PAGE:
Though unstated in her acknowledgements, the writer was obviously inspired by the true story of Sufiah Yusof, a mathematics prodigy who entered Oxford at the age of 12 in 1997, only to run away three years later, claiming she had been emotionally abused by her ambitious father.
In the book, Rumi is the maths genius daughter of Indian immigrants who is coached b ...more
Such are the joys of teaching in the overachievement capital of the country. As the well-heeled and the big-brained dive back into schoolwork this month, I wish they (and especially their parents) would take a break to read this arresting new novel by ...more
It brought up some painful memories from my childhood. And it helped me assess my extreme ...more
I think this book wanted to be about the parents, Mahesh and Shreene. They both had more inner conflict than Rumi would have realized. Mahesh proba ...more
Rumi, daughter of Indian immigrants in 1980s Wales, is a gifted child. Not a prodigy, one who start publishing astrophysics papers at 12, but a merely "gifted" child who skips high school. The trouble is, her father doesn't know, or care, what the difference is. And so he puts her through a Spartan mathematical training regimen that would put every Tiger Mother to shame, demonstrating the superiority of Hindu wisdom against Western decadence. Rumi, meanwhile, isn't allow ...more
I enjoyed this book, although having read about so many immigrating to the UK/USA - children born abroad being different from the parents stories now, I don't know whether I am getting a bit of overkill on this theme. I have to admit I really got going with this book part way through when she was a te ...more
Regardless, it was a horrible book. Complete rubbish. There seemed to be no real plot or point, besides the main characters genius status in the area of math, and how this impacts her. Which we never really know, because all we ever read about is her studying, kissing a guy onc, then studying some more. To be fair there’s stuff about being a child of indian immigrants in Wales, but it was h ...more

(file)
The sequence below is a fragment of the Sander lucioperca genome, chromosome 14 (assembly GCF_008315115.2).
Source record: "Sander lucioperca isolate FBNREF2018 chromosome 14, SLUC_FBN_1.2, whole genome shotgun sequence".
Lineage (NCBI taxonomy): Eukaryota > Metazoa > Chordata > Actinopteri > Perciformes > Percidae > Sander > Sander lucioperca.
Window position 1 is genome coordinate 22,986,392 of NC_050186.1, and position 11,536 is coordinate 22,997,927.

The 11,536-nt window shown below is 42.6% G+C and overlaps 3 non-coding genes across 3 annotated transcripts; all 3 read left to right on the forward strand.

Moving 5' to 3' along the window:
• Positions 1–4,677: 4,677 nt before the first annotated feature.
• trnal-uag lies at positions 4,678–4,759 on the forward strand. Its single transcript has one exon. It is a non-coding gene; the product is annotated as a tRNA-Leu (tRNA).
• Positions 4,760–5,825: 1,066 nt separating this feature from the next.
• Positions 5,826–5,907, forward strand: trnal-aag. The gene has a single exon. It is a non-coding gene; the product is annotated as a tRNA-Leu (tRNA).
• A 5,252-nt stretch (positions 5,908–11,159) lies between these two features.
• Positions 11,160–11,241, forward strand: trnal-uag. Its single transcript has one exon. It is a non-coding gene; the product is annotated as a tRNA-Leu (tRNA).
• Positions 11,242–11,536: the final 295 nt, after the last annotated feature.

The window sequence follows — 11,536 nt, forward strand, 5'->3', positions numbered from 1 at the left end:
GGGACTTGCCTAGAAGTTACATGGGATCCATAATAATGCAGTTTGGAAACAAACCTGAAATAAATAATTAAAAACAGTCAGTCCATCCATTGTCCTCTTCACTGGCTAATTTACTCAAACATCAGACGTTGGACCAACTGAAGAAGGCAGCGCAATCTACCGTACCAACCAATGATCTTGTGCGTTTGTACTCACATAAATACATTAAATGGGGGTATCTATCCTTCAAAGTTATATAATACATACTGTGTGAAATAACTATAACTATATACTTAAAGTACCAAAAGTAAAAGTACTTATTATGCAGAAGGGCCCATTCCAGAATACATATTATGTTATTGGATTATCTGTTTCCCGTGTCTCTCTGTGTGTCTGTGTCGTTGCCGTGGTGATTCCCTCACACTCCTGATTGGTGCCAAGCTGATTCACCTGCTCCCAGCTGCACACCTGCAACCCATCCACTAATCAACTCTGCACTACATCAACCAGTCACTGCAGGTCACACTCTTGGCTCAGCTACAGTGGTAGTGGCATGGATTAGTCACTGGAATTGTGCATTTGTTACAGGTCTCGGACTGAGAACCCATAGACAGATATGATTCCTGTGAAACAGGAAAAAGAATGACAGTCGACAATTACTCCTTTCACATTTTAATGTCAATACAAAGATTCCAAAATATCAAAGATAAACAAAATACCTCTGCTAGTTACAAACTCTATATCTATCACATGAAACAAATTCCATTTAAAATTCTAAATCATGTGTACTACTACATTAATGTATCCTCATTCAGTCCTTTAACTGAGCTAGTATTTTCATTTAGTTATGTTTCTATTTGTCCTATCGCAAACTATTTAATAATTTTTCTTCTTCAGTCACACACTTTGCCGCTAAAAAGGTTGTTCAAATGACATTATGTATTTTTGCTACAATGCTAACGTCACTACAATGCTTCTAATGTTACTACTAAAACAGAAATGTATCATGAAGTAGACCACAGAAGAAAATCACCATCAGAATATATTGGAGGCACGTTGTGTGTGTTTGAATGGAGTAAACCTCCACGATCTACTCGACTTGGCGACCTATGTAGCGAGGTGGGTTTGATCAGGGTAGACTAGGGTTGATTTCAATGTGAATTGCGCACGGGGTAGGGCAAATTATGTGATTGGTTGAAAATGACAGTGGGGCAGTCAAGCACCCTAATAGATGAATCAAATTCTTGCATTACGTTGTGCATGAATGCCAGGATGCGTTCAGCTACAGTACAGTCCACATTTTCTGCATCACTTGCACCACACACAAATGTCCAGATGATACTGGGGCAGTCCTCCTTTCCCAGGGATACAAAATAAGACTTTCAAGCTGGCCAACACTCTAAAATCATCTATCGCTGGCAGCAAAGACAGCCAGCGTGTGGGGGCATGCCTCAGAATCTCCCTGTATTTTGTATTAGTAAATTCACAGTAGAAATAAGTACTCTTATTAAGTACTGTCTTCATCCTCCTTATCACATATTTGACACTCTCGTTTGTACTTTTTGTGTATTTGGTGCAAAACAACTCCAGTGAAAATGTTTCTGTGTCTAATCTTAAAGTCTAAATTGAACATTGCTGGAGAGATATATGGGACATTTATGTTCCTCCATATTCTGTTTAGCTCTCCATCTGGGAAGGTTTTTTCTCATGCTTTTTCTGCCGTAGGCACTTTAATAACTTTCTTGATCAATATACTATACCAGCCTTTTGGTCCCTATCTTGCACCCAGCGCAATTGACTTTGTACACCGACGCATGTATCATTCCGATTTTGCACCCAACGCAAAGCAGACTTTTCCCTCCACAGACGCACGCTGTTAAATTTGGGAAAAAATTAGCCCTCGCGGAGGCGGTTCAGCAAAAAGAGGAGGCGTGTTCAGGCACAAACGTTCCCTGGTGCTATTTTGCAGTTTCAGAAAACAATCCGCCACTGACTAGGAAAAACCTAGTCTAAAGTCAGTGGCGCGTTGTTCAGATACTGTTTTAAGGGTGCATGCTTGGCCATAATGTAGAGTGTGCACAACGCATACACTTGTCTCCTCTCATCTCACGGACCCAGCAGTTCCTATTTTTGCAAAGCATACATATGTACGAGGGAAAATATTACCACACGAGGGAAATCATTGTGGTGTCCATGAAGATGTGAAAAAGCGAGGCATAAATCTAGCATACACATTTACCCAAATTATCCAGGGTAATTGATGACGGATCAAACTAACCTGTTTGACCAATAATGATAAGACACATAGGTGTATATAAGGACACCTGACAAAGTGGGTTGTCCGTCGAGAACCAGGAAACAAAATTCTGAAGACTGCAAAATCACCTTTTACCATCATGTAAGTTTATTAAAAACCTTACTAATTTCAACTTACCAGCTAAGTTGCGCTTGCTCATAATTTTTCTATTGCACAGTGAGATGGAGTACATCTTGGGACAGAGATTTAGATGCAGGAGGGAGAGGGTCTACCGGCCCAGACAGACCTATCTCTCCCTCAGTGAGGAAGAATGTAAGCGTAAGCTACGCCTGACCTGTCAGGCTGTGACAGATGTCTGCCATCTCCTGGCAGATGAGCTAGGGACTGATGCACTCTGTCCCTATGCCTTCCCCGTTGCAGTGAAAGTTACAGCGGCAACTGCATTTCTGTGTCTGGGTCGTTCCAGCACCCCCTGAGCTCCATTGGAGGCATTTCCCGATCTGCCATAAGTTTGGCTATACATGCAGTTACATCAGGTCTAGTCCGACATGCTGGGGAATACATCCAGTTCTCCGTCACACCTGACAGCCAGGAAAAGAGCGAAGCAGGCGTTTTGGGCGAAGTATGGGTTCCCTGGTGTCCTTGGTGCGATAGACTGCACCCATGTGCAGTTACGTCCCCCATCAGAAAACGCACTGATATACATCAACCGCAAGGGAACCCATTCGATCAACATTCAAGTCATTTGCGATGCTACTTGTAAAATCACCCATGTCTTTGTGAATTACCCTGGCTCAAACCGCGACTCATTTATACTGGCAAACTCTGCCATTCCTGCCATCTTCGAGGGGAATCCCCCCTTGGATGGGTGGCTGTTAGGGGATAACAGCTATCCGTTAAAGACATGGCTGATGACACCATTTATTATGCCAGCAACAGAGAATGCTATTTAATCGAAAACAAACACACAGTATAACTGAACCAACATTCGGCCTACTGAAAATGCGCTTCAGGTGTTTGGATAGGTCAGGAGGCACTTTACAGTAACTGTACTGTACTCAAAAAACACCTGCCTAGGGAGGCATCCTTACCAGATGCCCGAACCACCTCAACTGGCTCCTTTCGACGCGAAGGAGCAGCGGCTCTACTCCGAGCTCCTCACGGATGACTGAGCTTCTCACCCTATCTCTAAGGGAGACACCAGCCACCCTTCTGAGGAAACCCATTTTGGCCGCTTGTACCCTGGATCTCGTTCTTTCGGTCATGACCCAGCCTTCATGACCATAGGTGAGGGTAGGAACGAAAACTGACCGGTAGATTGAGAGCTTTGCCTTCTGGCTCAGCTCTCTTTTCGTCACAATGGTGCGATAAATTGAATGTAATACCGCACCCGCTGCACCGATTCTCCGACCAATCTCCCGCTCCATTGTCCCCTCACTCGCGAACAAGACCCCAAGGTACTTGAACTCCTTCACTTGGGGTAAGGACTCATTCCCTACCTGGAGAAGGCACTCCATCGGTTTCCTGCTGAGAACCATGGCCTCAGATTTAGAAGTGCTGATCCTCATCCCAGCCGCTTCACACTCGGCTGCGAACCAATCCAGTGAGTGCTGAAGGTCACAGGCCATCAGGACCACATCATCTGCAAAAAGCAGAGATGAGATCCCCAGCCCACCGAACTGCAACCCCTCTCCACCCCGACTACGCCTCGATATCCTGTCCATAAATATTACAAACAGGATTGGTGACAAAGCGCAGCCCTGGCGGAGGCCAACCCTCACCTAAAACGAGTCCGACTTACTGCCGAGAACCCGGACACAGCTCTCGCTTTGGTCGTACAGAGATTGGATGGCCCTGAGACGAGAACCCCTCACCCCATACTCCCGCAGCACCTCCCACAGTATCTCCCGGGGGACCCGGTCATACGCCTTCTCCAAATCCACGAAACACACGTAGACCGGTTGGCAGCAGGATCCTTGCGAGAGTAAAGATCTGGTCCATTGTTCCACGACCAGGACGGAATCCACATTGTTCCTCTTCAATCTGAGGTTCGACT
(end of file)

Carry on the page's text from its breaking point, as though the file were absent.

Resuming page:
Rumi is 5 when she is identified as a gifted mathematician. A label that takes over her life, her thoughts and her family. Mahesh, Rumi's father, channels all his immigrant insecurities into making sure that Rumi is his proof to his adoptive country. The proof that his rigid belie ...more
Gifted is a book of extraordinary range; it is touching, tender, funny and at the same time truly compelling. It covers the issues of duty and family loyalty, and the demands of an extraordinary talent, while holding at its heart the story of a young girl struggling with the agony of first love and her own, very particular, identity. Above all, it has a wonderfully bittersweet charm and for that reason Desmond Elliot...more
At age 10, she sees a news report about an 8 year old who's just done their math O-level. She could do that. She wants to do that. In fact, she's a little ticked that the 8 year old beat her to it.
Her father grabs a hold of this dream and subjects Rumi to a rigorous study schedule. All math, all the time. Nights? Weekends? Math.
Their goal, their dream, is to attend Oxford by age 15. Mahesh wants ...more
For me, this book was a sort of validation of the feelings and problems I had when I was a teenager. If it weren't for that, I wouldn't have loved it so much, but I think it's still a great book ...more
In this penetrating coming-of-age debut from London-based Lalwani, 14-year-old Rumika Vasi struggles to fulfill her mathematical gifts and her family's demands on them, while also finding friendship and romance. Rumi, labeled gifted in kindergarten, becomes subject to the grim home teaching of her father, Mahesh, a professor of mathematics at the University of Swansea in Wales. The goal: to be accepted to Oxford by age 14. Shreene, Rumi's mother, resentfully accepts the hous ...more
Immediately the book “The Namesake” by Jhumpa Lahiri and the movie, “Bend it Like Beckham” written and directed by Gurinder Chadha came to mind, both sharing some ...more
With quite an uninspiring title and zero buzz around it, it wasn't likely that I'd have picked this book up anytime soon. But given that it's in this year's Booker long list (whatever that's worth), and considering my growing fondness for Indian literature, I gave it a shot in the dark.
Having read it, I'll say the book scores heavily on originality. But more importantly, it possesses a rare emotional power that makes it both a heartbreaking and deeply affective read on several counts. Also, it' ...more
This is a book that I'd expected to like from the blurb, but I didn't really hit it off with it.
It's all about Rumi, a supposedly "gifted" mathematician, who takes her O and A Levels early and is aiming to get to the University of Oxford at an early age spurred on mostly by her father. I liked Rumi and found her family to be pretty convincing characters but, perhaps because of my own maths degrees, I never found the school background to be very realistic.
I found the end of the book, where - thi...more
Rumi's father is obsessed - he wants his daughter to reach greatness and is so rigid in his controlling behaviour - which becomes extreme to say the least.
Rumi does love maths and numbers and can make them almost beautiful in the way that she sees the numbers in her head.
Gifted is set in the 1980s and Rumi and her family travel h ...more